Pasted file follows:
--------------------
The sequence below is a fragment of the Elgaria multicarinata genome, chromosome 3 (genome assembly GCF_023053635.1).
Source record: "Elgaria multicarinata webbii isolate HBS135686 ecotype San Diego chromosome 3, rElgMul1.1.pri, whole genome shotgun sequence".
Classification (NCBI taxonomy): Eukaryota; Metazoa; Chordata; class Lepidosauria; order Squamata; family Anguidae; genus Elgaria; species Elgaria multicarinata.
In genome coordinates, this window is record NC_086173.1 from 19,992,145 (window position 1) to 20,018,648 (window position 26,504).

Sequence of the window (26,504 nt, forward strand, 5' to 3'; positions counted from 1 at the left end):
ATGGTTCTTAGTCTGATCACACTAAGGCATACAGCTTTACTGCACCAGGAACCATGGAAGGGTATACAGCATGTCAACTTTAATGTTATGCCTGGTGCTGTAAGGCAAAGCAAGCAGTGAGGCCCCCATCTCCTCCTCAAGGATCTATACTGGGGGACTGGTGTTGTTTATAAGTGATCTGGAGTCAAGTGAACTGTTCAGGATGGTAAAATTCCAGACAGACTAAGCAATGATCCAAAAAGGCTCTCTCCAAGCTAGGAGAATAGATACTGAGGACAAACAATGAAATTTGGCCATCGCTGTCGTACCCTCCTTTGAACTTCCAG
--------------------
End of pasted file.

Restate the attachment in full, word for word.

The sequence below is a fragment of the Elgaria multicarinata genome, chromosome 3 (genome assembly GCF_023053635.1).
Source record: "Elgaria multicarinata webbii isolate HBS135686 ecotype San Diego chromosome 3, rElgMul1.1.pri, whole genome shotgun sequence".
Classification (NCBI taxonomy): Eukaryota; Metazoa; Chordata; class Lepidosauria; order Squamata; family Anguidae; genus Elgaria; species Elgaria multicarinata.
In genome coordinates, this window is record NC_086173.1 from 19,992,145 (window position 1) to 20,018,648 (window position 26,504).

Sequence of the window (26,504 nt, forward strand, 5' to 3'; positions counted from 1 at the left end):
ATGGTTCTTAGTCTGATCACACTAAGGCATACAGCTTTACTGCACCAGGAACCATGGAAGGGTATACAGCATGTCAACTTTAATGTTATGCCTGGTGCTGTAAGGCAAAGCAAGCAGTGAGGCCCCCATCTCCTCCTCAAGGATCTATACTGGGGGACTGGTGTTGTTTATAAGTGATCTGGAGTCAAGTGAACTGTTCAGGATGGTAAAATTCCAGACAGACTAAGCAATGATCCAAAAAGGCTCTCTCCAAGCTAGGAGAATAGATACTGAGGACAAACAATGAAATTTGGCCATCGCTGTCGTACCCTCCTTTGAACTTCCAG